An unequivocal series highlight with a laudable blend of action and mystery.

JACK FROST

From the A Detective Jack Stratton Novel series

Investigating a reality TV show that’s facing threats and accidents, PI Jack Stratton finds himself snowbound with a murderer in the continuation of Greyson’s (The Girl Who Lived, 2017, etc.) thriller series.

Ex-cop Jack and his fiancee, Alice, jump at the chance to do investigative work for McAlister Insurance. The undercover gig involves the reality competition show Planet Survival, which lost a crew member in an avalanche last year and more recently received a note threatening other crew members’ lives. There’s no discernible connection between these events, but the insurance company wants Jack and Alice to ensure they’re unrelated. Producer Leah Coleman, however, wants Jack to travel solo to Mount Minuit with the cast and crew. Alice isn’t happy about Jack going alone, but she can look into the alleged accident at home, and there’s no Wi-Fi or cell service on the mountain. Moreover, she has a lot on her plate. She asks Kiku Inuzuka, a dangerous but dependable female yakuza (Japanese mobster), to help track down the man. On Mount Minuit, Jack poses as the crew’s gofer, enduring bully/cameraman Ollie and the show’s insufferable host, Gavin Maddox. But a menace looms: someone is leaving more threatening messages and sabotaging gear. Aggravating their troubles is a blizzard, which makes it exceedingly difficult to search for the people who go missing, some of whom later turn up dead. While Greyson’s preceding installment was a breezy mystery, this one significantly cranks up the action. The crew, for one, has avalanche charges, which can control when a potential snowslide will occur and likewise pose a constant threat with a killer on the loose. The author fills the pages with atmosphere befitting the turbulent blizzard, including Jack discovering unknown footprints in the snow or short-roped with contestant Chiri during a particularly furious wind. At the same time, there’s a sturdy whodunit running throughout: as Jack struggles to keep himself and others alive, Alice is unraveling the bizarre circumstances of a crew member’s avalanche death. She inches closer to a killer’s identity, which is not immediately revealed to readers. Adding to the already dense mystery is Kiku’s advancing manhunt. The ragtag crew generates myriad murder suspects but also provides fodder for a biting critique of reality shows. The magic of television, for example, presents one individual as wholly capable when the opposite is true. And while Jack, as gofer, incurs blame for most on-set mishaps, the former military man could theoretically be a contestant, using his skills to survive severe weather and a nameless murderer. There are shades of humor, though it’s mostly dark. Perhaps the best moment is Jack assuring everyone he’s not the killer by pointing out that he could—but hasn’t—killed every person in the room.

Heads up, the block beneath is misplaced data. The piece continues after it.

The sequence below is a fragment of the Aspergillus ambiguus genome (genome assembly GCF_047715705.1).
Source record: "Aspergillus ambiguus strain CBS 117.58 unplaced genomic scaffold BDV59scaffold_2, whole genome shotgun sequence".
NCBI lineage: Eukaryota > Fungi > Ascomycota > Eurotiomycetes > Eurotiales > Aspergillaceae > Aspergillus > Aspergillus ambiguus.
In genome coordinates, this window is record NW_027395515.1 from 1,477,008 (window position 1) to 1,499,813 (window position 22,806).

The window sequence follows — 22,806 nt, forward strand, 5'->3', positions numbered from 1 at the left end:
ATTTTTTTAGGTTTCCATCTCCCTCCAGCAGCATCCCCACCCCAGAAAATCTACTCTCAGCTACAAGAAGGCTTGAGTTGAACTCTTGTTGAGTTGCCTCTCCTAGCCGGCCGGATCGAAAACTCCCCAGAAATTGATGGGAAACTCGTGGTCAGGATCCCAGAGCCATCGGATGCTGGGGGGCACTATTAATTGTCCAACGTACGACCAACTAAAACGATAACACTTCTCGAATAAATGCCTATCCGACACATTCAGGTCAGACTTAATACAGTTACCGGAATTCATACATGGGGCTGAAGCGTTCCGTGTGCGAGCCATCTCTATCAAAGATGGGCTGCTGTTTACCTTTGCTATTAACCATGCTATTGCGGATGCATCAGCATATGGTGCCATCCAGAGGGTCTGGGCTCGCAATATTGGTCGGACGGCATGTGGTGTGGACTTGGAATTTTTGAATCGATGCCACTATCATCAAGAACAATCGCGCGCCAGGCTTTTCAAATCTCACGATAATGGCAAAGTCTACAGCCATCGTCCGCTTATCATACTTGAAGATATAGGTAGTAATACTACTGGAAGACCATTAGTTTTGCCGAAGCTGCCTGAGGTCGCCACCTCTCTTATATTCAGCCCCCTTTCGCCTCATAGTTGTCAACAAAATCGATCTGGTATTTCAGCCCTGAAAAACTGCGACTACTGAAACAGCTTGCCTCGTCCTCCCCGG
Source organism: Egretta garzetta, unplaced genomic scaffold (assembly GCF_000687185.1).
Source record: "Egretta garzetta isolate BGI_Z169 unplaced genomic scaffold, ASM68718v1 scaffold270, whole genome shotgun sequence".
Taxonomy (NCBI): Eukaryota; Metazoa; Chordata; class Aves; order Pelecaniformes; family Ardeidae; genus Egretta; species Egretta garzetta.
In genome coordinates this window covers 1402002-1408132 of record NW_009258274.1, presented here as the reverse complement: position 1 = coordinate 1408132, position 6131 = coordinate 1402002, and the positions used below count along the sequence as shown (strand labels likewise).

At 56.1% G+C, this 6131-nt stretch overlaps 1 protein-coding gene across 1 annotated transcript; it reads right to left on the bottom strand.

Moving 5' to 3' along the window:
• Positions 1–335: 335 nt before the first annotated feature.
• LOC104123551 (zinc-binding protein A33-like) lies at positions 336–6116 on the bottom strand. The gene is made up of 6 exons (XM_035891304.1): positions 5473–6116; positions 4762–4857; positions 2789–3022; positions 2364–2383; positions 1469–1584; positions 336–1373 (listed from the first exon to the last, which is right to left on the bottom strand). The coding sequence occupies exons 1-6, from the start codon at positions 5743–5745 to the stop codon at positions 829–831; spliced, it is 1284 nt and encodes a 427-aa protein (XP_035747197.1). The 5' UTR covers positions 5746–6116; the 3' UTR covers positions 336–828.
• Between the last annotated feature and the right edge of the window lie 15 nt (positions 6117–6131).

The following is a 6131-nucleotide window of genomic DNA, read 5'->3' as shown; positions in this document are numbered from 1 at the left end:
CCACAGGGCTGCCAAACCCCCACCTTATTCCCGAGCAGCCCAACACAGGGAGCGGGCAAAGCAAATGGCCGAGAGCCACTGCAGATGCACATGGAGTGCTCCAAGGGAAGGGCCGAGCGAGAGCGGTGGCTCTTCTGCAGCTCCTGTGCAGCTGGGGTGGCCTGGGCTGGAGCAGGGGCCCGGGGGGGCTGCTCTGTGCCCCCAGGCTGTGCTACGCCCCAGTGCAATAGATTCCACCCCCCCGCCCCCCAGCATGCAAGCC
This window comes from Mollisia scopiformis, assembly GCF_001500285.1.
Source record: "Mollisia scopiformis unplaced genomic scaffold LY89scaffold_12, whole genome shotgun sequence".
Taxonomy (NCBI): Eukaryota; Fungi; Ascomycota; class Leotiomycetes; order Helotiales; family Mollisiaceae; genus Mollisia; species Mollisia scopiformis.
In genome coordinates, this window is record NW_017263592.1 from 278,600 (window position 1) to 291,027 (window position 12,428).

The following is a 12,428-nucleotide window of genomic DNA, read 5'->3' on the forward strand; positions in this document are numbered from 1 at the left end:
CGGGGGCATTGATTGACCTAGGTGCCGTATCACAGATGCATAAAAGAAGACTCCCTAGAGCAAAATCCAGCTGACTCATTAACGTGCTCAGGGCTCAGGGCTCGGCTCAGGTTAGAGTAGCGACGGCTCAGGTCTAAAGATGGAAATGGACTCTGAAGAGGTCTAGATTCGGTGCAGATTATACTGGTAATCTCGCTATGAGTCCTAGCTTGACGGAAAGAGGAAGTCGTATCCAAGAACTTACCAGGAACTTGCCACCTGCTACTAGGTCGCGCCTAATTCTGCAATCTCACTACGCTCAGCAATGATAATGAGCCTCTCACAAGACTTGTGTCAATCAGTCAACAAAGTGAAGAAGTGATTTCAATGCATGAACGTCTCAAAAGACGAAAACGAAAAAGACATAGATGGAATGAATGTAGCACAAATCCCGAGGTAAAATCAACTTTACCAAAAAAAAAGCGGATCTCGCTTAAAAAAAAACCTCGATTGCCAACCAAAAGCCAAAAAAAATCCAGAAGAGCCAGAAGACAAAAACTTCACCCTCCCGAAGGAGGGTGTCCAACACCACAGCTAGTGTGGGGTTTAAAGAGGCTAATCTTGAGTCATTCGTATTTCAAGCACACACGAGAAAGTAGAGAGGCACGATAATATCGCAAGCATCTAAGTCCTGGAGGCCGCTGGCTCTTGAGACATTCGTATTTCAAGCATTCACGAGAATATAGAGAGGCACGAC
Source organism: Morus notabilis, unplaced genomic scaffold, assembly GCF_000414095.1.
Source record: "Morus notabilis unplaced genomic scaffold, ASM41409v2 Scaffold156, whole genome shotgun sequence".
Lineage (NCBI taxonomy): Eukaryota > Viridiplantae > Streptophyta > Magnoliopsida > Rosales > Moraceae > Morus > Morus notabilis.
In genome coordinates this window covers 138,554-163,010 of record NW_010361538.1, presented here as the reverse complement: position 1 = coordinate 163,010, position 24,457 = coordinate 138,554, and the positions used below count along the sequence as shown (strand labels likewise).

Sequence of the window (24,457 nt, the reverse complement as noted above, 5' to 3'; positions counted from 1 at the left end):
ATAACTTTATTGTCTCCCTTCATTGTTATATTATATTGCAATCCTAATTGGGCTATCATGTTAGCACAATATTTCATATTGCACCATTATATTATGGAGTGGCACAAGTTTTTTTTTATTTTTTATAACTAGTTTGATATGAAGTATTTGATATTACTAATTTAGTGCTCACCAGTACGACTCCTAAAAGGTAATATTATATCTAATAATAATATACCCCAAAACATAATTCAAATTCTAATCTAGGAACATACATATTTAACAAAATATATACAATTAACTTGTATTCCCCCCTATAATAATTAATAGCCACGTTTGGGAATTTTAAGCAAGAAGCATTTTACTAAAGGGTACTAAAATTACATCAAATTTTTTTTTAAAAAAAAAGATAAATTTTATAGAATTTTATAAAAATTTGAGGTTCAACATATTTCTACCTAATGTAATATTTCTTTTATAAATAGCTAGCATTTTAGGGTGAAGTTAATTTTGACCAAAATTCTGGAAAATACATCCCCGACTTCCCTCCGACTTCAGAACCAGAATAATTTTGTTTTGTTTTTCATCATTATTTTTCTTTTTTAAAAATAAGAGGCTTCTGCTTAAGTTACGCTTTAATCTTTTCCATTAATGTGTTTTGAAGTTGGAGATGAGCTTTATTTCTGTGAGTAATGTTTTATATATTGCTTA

An unequivocal series highlight with a laudable blend of action and mystery.

Pub Date: April 19, 2018

ISBN: 978-1-68399-083-3

Page Count: 254

Publisher: Greyson Media Associates

Review Posted Online: April 28, 2018

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Kin “[find] each other’s lives inscrutable” in this rich, sharp story about the way identity is formed.

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THE VANISHING HALF

Inseparable identical twin sisters ditch home together, and then one decides to vanish.